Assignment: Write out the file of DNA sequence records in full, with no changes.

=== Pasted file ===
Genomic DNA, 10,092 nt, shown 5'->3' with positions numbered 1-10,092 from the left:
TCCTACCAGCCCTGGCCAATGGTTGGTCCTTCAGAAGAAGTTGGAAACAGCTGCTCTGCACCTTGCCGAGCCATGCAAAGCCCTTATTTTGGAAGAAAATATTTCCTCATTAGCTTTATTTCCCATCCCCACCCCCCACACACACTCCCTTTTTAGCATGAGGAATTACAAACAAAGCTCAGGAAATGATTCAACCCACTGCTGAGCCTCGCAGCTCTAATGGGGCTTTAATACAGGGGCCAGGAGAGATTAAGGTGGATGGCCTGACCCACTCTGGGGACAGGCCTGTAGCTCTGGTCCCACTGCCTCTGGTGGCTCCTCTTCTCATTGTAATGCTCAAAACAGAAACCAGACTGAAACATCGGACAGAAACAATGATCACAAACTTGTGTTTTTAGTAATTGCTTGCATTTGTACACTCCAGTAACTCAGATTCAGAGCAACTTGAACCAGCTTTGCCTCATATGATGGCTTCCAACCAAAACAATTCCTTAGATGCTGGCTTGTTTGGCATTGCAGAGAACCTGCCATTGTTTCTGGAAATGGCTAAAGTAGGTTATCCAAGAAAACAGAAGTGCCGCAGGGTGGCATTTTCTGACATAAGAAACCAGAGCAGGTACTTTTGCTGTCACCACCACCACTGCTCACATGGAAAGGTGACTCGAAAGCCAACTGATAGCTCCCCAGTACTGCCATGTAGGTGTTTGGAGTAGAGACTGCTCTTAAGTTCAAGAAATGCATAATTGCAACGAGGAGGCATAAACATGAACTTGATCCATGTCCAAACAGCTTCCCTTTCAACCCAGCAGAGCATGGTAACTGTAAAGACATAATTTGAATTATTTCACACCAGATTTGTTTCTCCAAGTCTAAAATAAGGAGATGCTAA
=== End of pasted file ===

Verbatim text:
Genomic DNA, 10,092 nt, shown 5'->3' with positions numbered 1-10,092 from the left:
TCCTACCAGCCCTGGCCAATGGTTGGTCCTTCAGAAGAAGTTGGAAACAGCTGCTCTGCACCTTGCCGAGCCATGCAAAGCCCTTATTTTGGAAGAAAATATTTCCTCATTAGCTTTATTTCCCATCCCCACCCCCCACACACACTCCCTTTTTAGCATGAGGAATTACAAACAAAGCTCAGGAAATGATTCAACCCACTGCTGAGCCTCGCAGCTCTAATGGGGCTTTAATACAGGGGCCAGGAGAGATTAAGGTGGATGGCCTGACCCACTCTGGGGACAGGCCTGTAGCTCTGGTCCCACTGCCTCTGGTGGCTCCTCTTCTCATTGTAATGCTCAAAACAGAAACCAGACTGAAACATCGGACAGAAACAATGATCACAAACTTGTGTTTTTAGTAATTGCTTGCATTTGTACACTCCAGTAACTCAGATTCAGAGCAACTTGAACCAGCTTTGCCTCATATGATGGCTTCCAACCAAAACAATTCCTTAGATGCTGGCTTGTTTGGCATTGCAGAGAACCTGCCATTGTTTCTGGAAATGGCTAAAGTAGGTTATCCAAGAAAACAGAAGTGCCGCAGGGTGGCATTTTCTGACATAAGAAACCAGAGCAGGTACTTTTGCTGTCACCACCACCACTGCTCACATGGAAAGGTGACTCGAAAGCCAACTGATAGCTCCCCAGTACTGCCATGTAGGTGTTTGGAGTAGAGACTGCTCTTAAGTTCAAGAAATGCATAATTGCAACGAGGAGGCATAAACATGAACTTGATCCATGTCCAAACAGCTTCCCTTTCAACCCAGCAGAGCATGGTAACTGTAAAGACATAATTTGAATTATTTCACACCAGATTTGTTTCTCCAAGTCTAAAATAAGGAGATGCTAA